An Arab Artist Says All the World Really Isn’t a Stage
By MICHAEL SLACKMAN
Published: August 19, 2006
THERE was a time, when he was a young man, Duraid Lahham said, that he thought he might help change the world with his movies. Not anymore. Now, he says over and over, art is useless as a tool for political change.
Art cannot change anyone’s mind, he says. It never caused a terrorist to have second thoughts, never transformed a dictator into a democrat. In fact, he says, it never did much but entertain.
This was one of the saddest articles that I have read recently. I was thinking about it again today after reading it last week. It seems so surprising -- and upsetting -- that the arts don't have any power for transformation. Art has been one of the few places where people of all places and times have had true freedom of expression. Through song, dance, theatre and paint, artists have found the courage to challenge the horrors of the world. Artists have spoken out about war, governments, racism, oppression, poverty and too many other injustices to name. In an area of the world that struggles with so much injustice, has art really lost its power? Or has David Lahham lost hope?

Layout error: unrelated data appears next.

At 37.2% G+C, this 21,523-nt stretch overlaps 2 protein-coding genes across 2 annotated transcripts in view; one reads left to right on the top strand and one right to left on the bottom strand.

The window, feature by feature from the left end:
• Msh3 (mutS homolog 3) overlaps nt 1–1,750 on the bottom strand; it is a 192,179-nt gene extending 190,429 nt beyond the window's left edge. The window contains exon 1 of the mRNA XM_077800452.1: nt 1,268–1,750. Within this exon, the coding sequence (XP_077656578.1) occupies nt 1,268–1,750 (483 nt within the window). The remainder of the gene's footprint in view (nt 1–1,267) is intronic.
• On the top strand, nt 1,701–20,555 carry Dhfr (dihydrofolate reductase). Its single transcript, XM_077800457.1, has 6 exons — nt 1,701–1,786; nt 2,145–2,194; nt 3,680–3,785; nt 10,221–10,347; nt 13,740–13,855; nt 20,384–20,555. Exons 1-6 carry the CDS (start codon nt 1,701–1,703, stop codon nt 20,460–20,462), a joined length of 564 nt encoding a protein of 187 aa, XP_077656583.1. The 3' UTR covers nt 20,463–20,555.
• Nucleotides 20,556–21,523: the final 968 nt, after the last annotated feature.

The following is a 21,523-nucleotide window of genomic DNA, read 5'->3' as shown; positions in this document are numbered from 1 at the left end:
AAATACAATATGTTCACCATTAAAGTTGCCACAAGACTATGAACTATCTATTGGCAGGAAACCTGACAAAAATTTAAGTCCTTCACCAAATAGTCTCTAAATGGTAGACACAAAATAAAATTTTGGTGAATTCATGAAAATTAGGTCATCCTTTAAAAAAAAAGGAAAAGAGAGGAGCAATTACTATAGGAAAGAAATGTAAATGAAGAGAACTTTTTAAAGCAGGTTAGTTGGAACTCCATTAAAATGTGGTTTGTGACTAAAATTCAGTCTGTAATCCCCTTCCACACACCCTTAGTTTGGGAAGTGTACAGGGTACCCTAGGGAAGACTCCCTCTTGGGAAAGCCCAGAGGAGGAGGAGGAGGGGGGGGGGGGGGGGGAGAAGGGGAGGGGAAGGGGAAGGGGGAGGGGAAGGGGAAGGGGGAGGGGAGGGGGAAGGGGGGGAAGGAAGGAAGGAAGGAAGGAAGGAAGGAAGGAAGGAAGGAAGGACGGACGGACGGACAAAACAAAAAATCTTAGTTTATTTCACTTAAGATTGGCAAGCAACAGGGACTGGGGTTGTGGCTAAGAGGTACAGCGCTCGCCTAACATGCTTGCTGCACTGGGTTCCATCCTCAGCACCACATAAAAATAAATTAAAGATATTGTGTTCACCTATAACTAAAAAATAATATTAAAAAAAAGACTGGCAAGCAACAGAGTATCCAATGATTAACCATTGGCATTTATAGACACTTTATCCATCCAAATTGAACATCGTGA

And what happens when artists lose hope in the world? Or worse, in the power of creative action? If we are no longer brave enough to paint, produce and perform, then I fear we will lose our truest voices. If we lose our creativity, it seems that we have lost the possibility to dream. And if we are no longer creating and dreaming of a new creation, then truly hope has been lost. I suppose then Mr. Lahham is right. I can only pray that hope has not been lost in the Middle East, or anywhere else in our wonderful world. It is my deepest prayer that hope is not lost. It stirs in me the desire to paint again. Hope can never be lost, just hidden. O God, I pray.